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Harvest Moon Local Food Festival celebrates Alaska-grown produce this weekend

Christina Land of Grace Acres Farm at the Soldotna Wednesday Market
Sabine Poux
Christina Land of Grace Acres Farm at the Soldotna Wednesday Market

Tomorrow in Soldotna Creek Park, local food producers and hungry locals will come together for the annual Harvest Moon Local Food Festival. The celebration of Alaska farmers and food will feature vendors, music, cooking demonstrations, a food preservation station, food trucks and a pie-making contest.

The festival is hosted by Kenai Local Food Connection, and started in 2013 as Harvest Moon Local Food Week. In 2018, it evolved into an all-day festival. The 2019 and 2021 festivals drew more than 3,000 attendees each, and included over 40 vendors.

Festival Organizer Heidi Chay said that even for those who have been to every previous festival, there are still exciting things to look forward to this year, like new vendors, food trucks and events.

There will be demonstrations, including lessons in wildcrafted Alaskan jam making, a sourdough starter tutorial and a demonstration in seed saving. Culinary events will include a demonstration of a massaged kale salad with grilled halloumi cheese from Lucy’s Market chef Kelsey Shields, and a Salmon Wellington demo.

Chay said one feature of the festival will be an educational walk at 12:30, themed around wild edible food.

“Two of our wild harvesting experts, Larissa Notter and Dr. George Spady will be leading that walk. They just walk right onto the trails right here at Soldotna Creek Park and talk about all the wild edible plants and berries that can be found almost anywhere off the path here in our area. We’re blessed to have many wild foods,” she said.

All-day activities this year will include a kids tent, organized by long-time Kenai Middle School teacher and farmer, Susan Nabholz. Chay said the kids area will feature potato checkers, a giant vegetable photo booth and an edible necklace-making activity.

Chay also said attendees can look forward to the fermentation station, where festival goers can preserve produce that they buy from farm vendors.

“One way that we preserve vegetables traditionally for the winter is we ferment them. It’s a very, very simple process but not a lot of people remember how to do it,” Chay said. “It’s something all of our grandparents and great grandparents knew how to do, so we’re bringing that art back.”

The way it works is that buyers bring their fresh vegetables to the station, where skilled volunteers clean and chop the veggies, mix them with seasoning, and turn them into either sauerkraut, kimchi or brine pickles. The service is free, and recycled jars are also available for free, while new containers are available for two dollars.

The festival will also feature a pie baking contest that requires bakers to use at least one locally-grown ingredient to make a pie, which they submit for judging. After the contest, the leftover pie is sold by the slice.

And of course, the pride of the market is the produce vendors. Food vendors are required to sell products grown, harvested or made in Alaska.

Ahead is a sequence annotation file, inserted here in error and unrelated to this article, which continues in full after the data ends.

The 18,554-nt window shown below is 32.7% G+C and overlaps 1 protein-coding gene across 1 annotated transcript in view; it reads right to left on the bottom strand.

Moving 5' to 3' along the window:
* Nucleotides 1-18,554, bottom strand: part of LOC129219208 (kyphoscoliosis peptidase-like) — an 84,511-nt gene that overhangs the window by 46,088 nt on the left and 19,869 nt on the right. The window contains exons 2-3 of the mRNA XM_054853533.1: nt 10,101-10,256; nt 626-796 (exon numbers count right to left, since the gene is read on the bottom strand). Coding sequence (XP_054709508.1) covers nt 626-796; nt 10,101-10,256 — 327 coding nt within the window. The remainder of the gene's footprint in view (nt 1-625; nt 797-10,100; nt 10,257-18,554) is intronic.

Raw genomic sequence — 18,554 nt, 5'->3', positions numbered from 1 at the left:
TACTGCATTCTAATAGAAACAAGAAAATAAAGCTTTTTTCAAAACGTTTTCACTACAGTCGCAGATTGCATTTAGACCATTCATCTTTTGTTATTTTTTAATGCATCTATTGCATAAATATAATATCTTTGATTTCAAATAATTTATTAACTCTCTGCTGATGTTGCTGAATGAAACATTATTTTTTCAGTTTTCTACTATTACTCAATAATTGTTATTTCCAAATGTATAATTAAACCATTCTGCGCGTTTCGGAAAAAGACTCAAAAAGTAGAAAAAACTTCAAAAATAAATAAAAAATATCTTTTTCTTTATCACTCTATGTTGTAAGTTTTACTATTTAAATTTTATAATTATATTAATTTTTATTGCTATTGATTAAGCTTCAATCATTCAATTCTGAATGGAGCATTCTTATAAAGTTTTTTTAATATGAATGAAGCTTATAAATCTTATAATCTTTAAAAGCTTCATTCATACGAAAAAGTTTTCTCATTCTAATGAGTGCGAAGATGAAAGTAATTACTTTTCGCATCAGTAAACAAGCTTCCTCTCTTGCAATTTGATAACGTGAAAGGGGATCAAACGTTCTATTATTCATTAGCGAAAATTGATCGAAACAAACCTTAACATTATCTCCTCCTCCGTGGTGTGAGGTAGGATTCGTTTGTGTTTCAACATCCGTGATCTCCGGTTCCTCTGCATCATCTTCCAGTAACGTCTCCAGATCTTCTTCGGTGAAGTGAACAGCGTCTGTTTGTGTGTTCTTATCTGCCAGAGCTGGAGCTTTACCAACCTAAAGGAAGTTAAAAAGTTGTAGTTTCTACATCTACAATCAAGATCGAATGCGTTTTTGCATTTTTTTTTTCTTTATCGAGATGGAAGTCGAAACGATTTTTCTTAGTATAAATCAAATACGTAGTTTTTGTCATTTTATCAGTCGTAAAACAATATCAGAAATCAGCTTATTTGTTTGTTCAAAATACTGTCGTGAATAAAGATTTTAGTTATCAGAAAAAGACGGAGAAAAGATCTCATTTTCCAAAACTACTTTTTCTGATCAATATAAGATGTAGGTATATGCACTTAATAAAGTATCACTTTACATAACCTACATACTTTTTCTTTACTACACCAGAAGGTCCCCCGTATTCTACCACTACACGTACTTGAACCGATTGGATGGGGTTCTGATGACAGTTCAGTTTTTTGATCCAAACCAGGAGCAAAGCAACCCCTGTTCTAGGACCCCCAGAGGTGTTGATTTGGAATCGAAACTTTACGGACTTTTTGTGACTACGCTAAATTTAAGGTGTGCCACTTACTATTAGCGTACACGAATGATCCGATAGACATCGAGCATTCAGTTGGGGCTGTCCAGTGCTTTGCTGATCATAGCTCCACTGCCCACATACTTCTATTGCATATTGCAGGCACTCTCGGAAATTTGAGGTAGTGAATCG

One of those vendors is Kasilof-based Grace Acres. They are offering a wide range of produce at their booth.

“Lots of beets, lots of carrots, more carrots than we normally bring. Lots of leeks, lots of potatoes. Kohlrabi, which usually people are out of by this time of year. Lots of greens. Lots and lots of beets, we always sell lots of beets and carrots,” Christina Land of Grace Acres said.

She’s hosted a booth at every Harvest Moon Festival, and this year her farm is bringing a record amount of produce. She said it’s a combination of diligent work, and farming strategies like succession planting, a method that allows farmers to produce multiple harvests in the same plot throughout a season. Land said that an ever growing Harvest Moon Festival means that every year, her family works to meet demand.

“It just keeps going up every year as far as attendance, how much people are wanting. So we always try to do more for the next year,” she said.

Land said they’ve also increased their supply of popular items like beets, cabbage and carrots.

Grace Acres is unique among Alaska farms in that they accept EBT, allowing SNAP participants to purchase from their booth. Land said that she’s noticed a lot of appreciation from customers for her decision to accept EBT, and she wants to encourage more farmers to get involved in EBT.

For tomorrow’s festival, Land said she’s looking forward to seeing people and vendors that she only gets to see once a year, and to getting a little more creative than usual.

“I’m looking forward to the decorating, I love to decorate my booth, I just never have time during the regular year, so I get to deck the booth out. And mostly just the customers. And the comradery that comes with that. Seeing most of the people that only come out the one time to come out to Harvest Moon to get their veggies,” she said.

The festival kicks off at 10 a.m. tomorrow with on-stage performances, and goes until around 4 p.m. You can catch the pie contest awards at 3:30, or the last musical performance of the day, the local Ben Jammin & The Jammin Band. You can visit for the full schedule.

Riley Board is a Report For America participant and senior reporter at KDLL covering rural communities on the central Kenai Peninsula.
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